• Thanks so much for your thoughtful reply. You know it’s funny, after I posted the comment, I went and reread your post and kind of came to the same conclusion i.e. that it was probably more an issue of sentence construction, and I’m sure I’ve been guilty of that too! Anyway I’m glad that we’ve found each others blogs, and I’m looking forward to engaging in more discussion, and perhaps even spirited but respectful debate, from time to time. I know we all want the same thing, it’s just a question of how best to get there. I’m just glad that the conversation about BCmets IS happening, and that through dialogue in the blogs and other forums, we’re beginning to develop a better understanding of how better to integrate the needs of the BC mets community into the mainstream breast cancer movement. Thanks for hearing me on this.

  6. P.S. In inviting you to check out my blog, I am specifically thinking of this post as to what we can all do to better advocate for women with Stage IV breast cancer.

  7. Gayle Sulik says:

    The Scar Project is really incredible. It is much more political than the pinkification projects though, since it is focusing on showing a reality that often gets covered up in the mainstream. It is a very different kind of awareness, and one that we need to see if we are going to understand some of the important implications of breast cancer treatment.

  8. Gayle Sulik says:

    I also wanted to mention that Komen and the hundreds of other breast cancer advocacy organizations in the 1980s and 1990s that were devoted to getting breast cancer moved into the light and onto the public health agenda were crucial in helping to increase federal funding for breast cancer research and removing the stigma around the words “I have cancer.” This is commendable, and was necessary following decades of shame. Absolutely. But now, I think projects like Scar and others that have a more political tone remind us that it’s time to look at what can be done to go beyond mere visibility and fundraising to move toward actions that would result in the eradication of the epidemic. #Cancerrebels Rock!!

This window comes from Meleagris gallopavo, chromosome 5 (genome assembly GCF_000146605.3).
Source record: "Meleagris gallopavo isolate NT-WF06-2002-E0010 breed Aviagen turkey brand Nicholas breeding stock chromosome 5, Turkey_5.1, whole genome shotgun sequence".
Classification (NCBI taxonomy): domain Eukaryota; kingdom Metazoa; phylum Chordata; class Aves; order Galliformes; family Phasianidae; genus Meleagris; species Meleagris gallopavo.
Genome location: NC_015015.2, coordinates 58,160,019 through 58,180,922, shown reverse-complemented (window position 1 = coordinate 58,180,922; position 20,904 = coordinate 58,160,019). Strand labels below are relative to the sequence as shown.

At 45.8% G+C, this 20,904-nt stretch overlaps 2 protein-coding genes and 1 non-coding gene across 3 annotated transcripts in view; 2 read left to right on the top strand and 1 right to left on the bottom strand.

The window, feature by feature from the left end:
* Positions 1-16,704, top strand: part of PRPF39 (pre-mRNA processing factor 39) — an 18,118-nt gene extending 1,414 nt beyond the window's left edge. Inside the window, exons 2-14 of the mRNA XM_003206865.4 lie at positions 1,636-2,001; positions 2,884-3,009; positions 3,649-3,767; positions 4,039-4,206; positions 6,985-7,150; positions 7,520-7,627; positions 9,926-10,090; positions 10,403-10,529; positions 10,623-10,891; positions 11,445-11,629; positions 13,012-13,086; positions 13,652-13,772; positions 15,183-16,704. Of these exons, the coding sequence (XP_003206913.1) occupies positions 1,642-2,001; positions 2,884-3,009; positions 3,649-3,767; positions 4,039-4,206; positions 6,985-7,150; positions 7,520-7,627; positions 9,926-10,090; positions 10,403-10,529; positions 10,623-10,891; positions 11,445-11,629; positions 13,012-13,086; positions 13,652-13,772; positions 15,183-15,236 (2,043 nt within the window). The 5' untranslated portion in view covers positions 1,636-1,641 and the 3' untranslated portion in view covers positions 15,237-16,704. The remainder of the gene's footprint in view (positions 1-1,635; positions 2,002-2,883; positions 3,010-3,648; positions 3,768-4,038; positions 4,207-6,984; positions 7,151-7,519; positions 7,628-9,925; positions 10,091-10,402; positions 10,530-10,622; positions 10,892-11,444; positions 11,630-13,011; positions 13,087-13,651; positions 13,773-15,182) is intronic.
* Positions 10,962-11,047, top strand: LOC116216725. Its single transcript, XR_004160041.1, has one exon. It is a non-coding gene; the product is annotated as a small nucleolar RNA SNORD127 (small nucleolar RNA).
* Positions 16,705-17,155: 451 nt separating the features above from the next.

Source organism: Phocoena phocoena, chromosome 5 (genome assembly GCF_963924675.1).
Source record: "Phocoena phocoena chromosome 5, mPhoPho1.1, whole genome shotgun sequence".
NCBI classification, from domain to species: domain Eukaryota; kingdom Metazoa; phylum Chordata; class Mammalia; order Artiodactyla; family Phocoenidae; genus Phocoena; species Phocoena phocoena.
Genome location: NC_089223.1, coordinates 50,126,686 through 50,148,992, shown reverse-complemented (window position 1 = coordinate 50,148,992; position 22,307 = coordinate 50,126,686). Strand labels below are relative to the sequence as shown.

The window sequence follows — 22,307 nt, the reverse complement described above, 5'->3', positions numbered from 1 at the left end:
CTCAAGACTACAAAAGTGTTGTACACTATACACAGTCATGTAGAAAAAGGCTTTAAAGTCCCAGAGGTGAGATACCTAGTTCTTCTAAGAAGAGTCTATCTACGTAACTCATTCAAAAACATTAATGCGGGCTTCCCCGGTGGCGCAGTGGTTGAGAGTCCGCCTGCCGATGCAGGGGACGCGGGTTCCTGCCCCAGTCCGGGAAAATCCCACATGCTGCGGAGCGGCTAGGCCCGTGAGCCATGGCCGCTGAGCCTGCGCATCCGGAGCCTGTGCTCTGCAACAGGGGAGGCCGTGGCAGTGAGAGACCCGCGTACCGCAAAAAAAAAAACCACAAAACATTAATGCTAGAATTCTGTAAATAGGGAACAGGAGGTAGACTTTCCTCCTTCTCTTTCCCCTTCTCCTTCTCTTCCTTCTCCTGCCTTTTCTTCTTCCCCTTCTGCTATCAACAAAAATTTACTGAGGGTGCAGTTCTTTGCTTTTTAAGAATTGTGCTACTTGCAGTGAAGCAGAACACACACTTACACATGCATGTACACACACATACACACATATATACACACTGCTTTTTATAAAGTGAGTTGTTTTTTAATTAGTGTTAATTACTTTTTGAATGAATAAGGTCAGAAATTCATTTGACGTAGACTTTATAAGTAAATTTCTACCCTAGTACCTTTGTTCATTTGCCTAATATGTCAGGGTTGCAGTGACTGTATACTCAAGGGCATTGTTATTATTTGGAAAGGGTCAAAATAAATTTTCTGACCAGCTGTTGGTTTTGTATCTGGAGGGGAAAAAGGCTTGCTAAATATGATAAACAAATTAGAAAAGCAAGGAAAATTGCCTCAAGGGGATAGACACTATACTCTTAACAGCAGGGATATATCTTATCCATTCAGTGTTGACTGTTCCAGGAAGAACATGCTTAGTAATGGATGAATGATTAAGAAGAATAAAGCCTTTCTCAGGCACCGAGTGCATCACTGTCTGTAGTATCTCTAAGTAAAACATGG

• Gayle, thank you for your thoughtful reply. I agree that it’s time to see what can be done to end this epedimic. I am grateful to have a community of like-minded women who are united in the fight.

  9. Patti Ross says:

    Important. Inspirational. Provocative. Thanks for sharing!

  10. […] why I’m so grateful for things like The SCAR Project and for women like Deborah Lattimore. Like the women who were photographed for The SCAR Project, […]

  11. mlissabeth says:

    I appreciate and identlfy with your thoughts about The SCAR Project, and the pink ribbon, and Komen for the Cure. Like you, was diagnosed with breast cancer at age 40, a week before my first scheduled mammogram. I accidently found my tumor myself. Seven years later, I am finally free of the all but yearly doctor visits, daily medication, and mostly free of the fear of reoccurence. I am also a twenty year survivor of melanoma, with scars on the opposite side of my body from my breast cancer. When I found the SCAR project, I too wanted to take part, and was disappointed that I had ‘aged out.’ I think we need more awareness of longer term survivors and the issues that they face, along with the awareness that you consider. Again, thanks for your post.

    • Thank you for visiting my blog and commenting. Crazy, but I’m a melanoma survivor, too. Mine was on my right foot, and while the scar is ugly, it’s in a spot that makes it easy to hide it. I love that you’re a 7-year survivor–that give me so much hope!

  12. Kristin says:

    I am be-yond honored that, out of all the SCAR Project photos there are, you chose mine to feature in your blog. The experience with David Jay was amazing. He was so easy to work with and made me feel so comfortable when he was getting the shot. I know you said you were over his age cut, but if anyone else out there isn’t, DO IT! I’m happy that you are recovering from your surgeries and wish you the best of health in the future!

  13. Kristin, I’m the one who’s honored! Thank you for commenting. I feel like I’m in the presence of a celebrity!

  14. […] images in David Jay’s The Scar Project. I’ve written about this amazing body of work here and here. The photographs are raw and real, just like cancer […]

  15. […] Scorchy’s triumphant tangle with Facebook over its asinine decision to censor photos from The SCAR Project and from Facebook users themselves post-mastectomy. Scorchy took umbrage with that dumb policy and […]